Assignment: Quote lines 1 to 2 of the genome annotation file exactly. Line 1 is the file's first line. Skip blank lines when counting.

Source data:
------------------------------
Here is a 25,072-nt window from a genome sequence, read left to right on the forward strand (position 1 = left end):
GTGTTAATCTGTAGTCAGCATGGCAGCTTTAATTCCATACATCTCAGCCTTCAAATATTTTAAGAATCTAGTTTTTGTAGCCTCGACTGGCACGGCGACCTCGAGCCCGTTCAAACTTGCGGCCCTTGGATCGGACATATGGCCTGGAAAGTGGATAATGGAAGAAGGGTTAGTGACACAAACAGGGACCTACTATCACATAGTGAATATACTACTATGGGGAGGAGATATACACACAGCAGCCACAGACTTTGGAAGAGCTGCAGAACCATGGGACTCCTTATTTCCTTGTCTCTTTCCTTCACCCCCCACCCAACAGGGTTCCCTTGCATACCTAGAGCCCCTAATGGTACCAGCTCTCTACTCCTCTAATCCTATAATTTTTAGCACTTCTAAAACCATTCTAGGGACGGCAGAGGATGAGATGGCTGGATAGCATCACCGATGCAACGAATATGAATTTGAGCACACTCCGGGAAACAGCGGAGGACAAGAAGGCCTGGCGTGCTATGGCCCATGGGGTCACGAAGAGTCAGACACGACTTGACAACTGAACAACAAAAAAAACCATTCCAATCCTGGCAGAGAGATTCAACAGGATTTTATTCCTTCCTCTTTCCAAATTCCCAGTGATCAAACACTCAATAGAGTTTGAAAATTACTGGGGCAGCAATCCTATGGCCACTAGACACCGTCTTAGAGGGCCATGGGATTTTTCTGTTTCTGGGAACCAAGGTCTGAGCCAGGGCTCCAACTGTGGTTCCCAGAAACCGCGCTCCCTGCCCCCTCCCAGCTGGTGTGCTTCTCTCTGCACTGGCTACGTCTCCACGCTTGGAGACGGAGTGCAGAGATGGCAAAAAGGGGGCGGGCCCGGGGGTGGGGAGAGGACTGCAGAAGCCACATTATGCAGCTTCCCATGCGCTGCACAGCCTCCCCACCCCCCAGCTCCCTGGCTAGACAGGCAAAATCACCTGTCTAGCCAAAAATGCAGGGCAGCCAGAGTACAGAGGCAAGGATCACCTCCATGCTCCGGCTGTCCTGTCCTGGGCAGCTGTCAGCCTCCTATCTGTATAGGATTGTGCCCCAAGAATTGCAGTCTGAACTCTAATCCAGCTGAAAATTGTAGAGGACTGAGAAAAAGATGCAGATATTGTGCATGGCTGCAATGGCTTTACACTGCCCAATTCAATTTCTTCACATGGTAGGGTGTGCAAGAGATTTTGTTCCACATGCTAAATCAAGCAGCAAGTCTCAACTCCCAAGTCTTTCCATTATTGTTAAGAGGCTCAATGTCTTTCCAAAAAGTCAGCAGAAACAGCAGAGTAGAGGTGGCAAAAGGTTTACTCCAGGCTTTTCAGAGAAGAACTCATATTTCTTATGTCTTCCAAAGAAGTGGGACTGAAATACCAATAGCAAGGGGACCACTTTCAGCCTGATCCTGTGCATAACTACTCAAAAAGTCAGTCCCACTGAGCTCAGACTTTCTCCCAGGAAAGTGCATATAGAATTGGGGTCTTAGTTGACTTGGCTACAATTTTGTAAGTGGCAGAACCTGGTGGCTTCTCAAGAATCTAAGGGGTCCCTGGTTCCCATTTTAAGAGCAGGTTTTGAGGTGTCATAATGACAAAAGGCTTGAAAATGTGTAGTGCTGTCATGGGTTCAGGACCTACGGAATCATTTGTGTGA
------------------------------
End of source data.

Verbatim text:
Here is a 25,072-nt window from a genome sequence, read left to right on the forward strand (position 1 = left end):
GTGTTAATCTGTAGTCAGCATGGCAGCTTTAATTCCATACATCTCAGCCTTCAAATATTTTAAGAATCTAGTTTTTGTAGCCTCGACTGGCACGGCGACCTCGAGCCCGTTCAAACTTGCGGCCCTTGGATCGGACATATGGCCTGGAAAGTGGATAATGGAAGAAGGGTTAGTGACACAAACAGGGACCTACTATCACATAGTGAATATACTACTATGGGGAGGAGATATACACACAGCAGCCACAGACTTTGGAAGAGCTGCAGAACCATGGGACTCCTTATTTCCTTGTCTCTTTCCTTCACCCCCCACCCAACAGGGTTCCCTTGCATACCTAGAGCCCCTAATGGTACCAGCTCTCTACTCCTCTAATCCTATAATTTTTAGCACTTCTAAAACCATTCTAGGGACGGCAGAGGATGAGATGGCTGGATAGCATCACCGATGCAACGAATATGAATTTGAGCACACTCCGGGAAACAGCGGAGGACAAGAAGGCCTGGCGTGCTATGGCCCATGGGGTCACGAAGAGTCAGACACGACTTGACAACTGAACAACAAAAAAAACCATTCCAATCCTGGCAGAGAGATTCAACAGGATTTTATTCCTTCCTCTTTCCAAATTCCCAGTGATCAAACACTCAATAGAGTTTGAAAATTACTGGGGCAGCAATCCTATGGCCACTAGACACCGTCTTAGAGGGCCATGGGATTTTTCTGTTTCTGGGAACCAAGGTCTGAGCCAGGGCTCCAACTGTGGTTCCCAGAAACCGCGCTCCCTGCCCCCTCCCAGCTGGTGTGCTTCTCTCTGCACTGGCTACGTCTCCACGCTTGGAGACGGAGTGCAGAGATGGCAAAAAGGGGGCGGGCCCGGGGGTGGGGAGAGGACTGCAGAAGCCACATTATGCAGCTTCCCATGCGCTGCACAGCCTCCCCACCCCCCAGCTCCCTGGCTAGACAGGCAAAATCACCTGTCTAGCCAAAAATGCAGGGCAGCCAGAGTACAGAGGCAAGGATCACCTCCATGCTCCGGCTGTCCTGTCCTGGGCAGCTGTCAGCCTCCTATCTGTATAGGATTGTGCCCCAAGAATTGCAGTCTGAACTCTAATCCAGCTGAAAATTGTAGAGGACTGAGAAAAAGATGCAGATATTGTGCATGGCTGCAATGGCTTTACACTGCCCAATTCAATTTCTTCACATGGTAGGGTGTGCAAGAGATTTTGTTCCACATGCTAAATCAAGCAGCAAGTCTCAACTCCCAAGTCTTTCCATTATTGTTAAGAGGCTCAATGTCTTTCCAAAAAGTCAGCAGAAACAGCAGAGTAGAGGTGGCAAAAGGTTTACTCCAGGCTTTTCAGAGAAGAACTCATATTTCTTATGTCTTCCAAAGAAGTGGGACTGAAATACCAATAGCAAGGGGACCACTTTCAGCCTGATCCTGTGCATAACTACTCAAAAAGTCAGTCCCACTGAGCTCAGACTTTCTCCCAGGAAAGTGCATATAGAATTGGGGTCTTAGTTGACTTGGCTACAATTTTGTAAGTGGCAGAACCTGGTGGCTTCTCAAGAATCTAAGGGGTCCCTGGTTCCCATTTTAAGAGCAGGTTTTGAGGTGTCATAATGACAAAAGGCTTGAAAATGTGTAGTGCTGTCATGGGTTCAGGACCTACGGAATCATTTGTGTGA